A spotlight campaign exploring clinical research into obesity supported by the NIHR
Bozena Bajer feels that taking part in a clinical research study has given her a much better understanding of her operation and her condition…
I’d been struggling with obesity for 15 years. It began when I stopped smoking.
I just couldn’t stop eating. I felt helpless. I couldn’t believe that after the operation I could control my appetite. I couldn’t let myself believe it.
Now I can control my thoughts and actions, it’s amazing! I’d have no hesitation in recommending a gastric bypass to other people in my position.
I was first introduced to the obesity study at the pre-surgical assessment for my surgery. That’s when I met Navpreet and he asked me if I’d like to take part and help people who suffer from obesity and diabetes in the future. He explained the objectives of the study and really motivated me to take part.
My mother and father had type 2 diabetes, so I thought I would be at risk of that too. Because of that and my experiences with my weight, I decided to get involved.
I’m half way through the study now. I agreed to do two days testing before my surgery and two more days afterwards. They’re going to compare my responses and I’m curious to do the tests again to see how my tastes and reactions might have changed.
The study involves lots of different tasks. Part of it involved lying in a scanner and responding to different types of images. I had to lie still for 1.5 hours, which was difficult! Nav said I could take a break whenever I wanted, but I did my best to be as still as possible.
I had to give instinctive responses to the images I saw. There were normally four different responses and I had to quickly make my choice. For example, it might have been an image of a particular type of food.
There were also sets of questions that I had to think about a bit more. I had to say how much of a particular food I wanted, and say how long I would wait before eating it. And I had to state how much things were worth. You got scores for some sections too which was motivational.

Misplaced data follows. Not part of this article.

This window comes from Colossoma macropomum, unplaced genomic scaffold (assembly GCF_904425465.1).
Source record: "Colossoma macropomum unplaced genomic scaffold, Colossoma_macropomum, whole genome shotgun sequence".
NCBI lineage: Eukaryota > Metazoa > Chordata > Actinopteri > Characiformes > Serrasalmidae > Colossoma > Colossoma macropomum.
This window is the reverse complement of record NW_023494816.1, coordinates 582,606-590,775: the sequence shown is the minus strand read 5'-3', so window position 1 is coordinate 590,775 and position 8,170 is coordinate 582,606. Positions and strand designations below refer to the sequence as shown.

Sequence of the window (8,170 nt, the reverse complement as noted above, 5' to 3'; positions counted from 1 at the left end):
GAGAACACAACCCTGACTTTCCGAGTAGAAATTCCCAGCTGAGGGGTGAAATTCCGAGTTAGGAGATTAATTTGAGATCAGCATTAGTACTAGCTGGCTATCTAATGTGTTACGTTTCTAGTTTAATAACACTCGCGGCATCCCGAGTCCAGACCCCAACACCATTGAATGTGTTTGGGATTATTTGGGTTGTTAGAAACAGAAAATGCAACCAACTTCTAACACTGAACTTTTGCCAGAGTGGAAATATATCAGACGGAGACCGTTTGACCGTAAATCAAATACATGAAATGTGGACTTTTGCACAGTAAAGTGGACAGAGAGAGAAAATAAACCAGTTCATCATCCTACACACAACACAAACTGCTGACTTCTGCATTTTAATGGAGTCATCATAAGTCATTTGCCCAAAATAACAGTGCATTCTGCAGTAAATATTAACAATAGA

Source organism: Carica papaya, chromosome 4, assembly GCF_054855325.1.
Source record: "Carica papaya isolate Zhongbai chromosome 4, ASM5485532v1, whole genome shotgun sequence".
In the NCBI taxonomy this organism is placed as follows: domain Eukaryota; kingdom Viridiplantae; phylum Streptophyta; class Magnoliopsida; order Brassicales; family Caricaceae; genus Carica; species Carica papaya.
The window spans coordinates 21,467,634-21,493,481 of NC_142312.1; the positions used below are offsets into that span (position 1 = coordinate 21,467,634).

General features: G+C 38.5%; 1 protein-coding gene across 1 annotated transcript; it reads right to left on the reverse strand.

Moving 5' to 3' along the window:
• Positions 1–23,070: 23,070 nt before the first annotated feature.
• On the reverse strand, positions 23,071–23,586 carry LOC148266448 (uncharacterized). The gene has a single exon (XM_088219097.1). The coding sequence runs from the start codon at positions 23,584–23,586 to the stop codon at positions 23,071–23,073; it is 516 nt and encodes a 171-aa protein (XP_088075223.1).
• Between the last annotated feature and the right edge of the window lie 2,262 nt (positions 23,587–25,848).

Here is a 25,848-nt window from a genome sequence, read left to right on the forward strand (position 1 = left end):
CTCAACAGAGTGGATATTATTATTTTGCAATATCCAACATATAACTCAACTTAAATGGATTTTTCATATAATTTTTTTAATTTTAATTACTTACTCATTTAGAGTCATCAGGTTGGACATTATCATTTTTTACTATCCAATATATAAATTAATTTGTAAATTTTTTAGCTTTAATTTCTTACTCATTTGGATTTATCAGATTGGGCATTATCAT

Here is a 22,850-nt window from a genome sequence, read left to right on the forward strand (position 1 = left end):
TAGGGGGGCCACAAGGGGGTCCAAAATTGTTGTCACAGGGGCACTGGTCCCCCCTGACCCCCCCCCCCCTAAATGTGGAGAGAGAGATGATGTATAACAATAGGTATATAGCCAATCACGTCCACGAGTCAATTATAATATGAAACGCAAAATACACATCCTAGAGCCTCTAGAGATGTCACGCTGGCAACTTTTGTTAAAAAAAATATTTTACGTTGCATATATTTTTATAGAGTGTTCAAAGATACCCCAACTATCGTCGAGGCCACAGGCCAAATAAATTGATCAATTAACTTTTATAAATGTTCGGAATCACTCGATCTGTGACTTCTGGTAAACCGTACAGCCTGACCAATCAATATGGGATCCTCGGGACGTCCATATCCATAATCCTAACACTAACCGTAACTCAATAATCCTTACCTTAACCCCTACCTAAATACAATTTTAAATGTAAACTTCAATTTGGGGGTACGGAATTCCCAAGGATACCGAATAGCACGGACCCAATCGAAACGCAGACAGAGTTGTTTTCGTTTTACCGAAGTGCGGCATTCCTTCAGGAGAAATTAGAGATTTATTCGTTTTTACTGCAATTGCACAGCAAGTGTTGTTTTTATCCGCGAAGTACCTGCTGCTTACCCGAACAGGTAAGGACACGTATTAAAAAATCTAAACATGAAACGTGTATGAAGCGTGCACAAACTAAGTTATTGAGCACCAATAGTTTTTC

It was an eight hour day and the only break from the study was a food break, but that was part of the study too! I got given a big bowl of soup and told to eat as much as I wanted, but to take my time. I ate it all in 8 minutes! I was so hungry! I felt a bit guilty about that because they gave me 15 minutes to finish it.
I did the study because I wanted to give something back, but I think I’ve benefitted a lot too. It gave me a much better understanding of my surgery and of the causes of obesity too. All I can remember from my GP appointment is that he said the gastric band does not work for everyone.
The pre-assessment briefing for the operation gave more information, but being in the study gave me more one-to-one time with Nav, which meant I could think about the operation more and discuss it in detail. He dedicated time to me that I wouldn’t have had otherwise. We’ve also called and emailed each other if I’ve had any issues, both before and after the surgery.
It’s also given me a better understanding of research. I can see where the time and effort goes. It’s made me value my operation more and understand the value of what is being done for me. I don’t want to let myself down, and I don’t want to let down the people that have worked on the study either.
For information about brain scanning studies currently looking for volunteers visit these websites: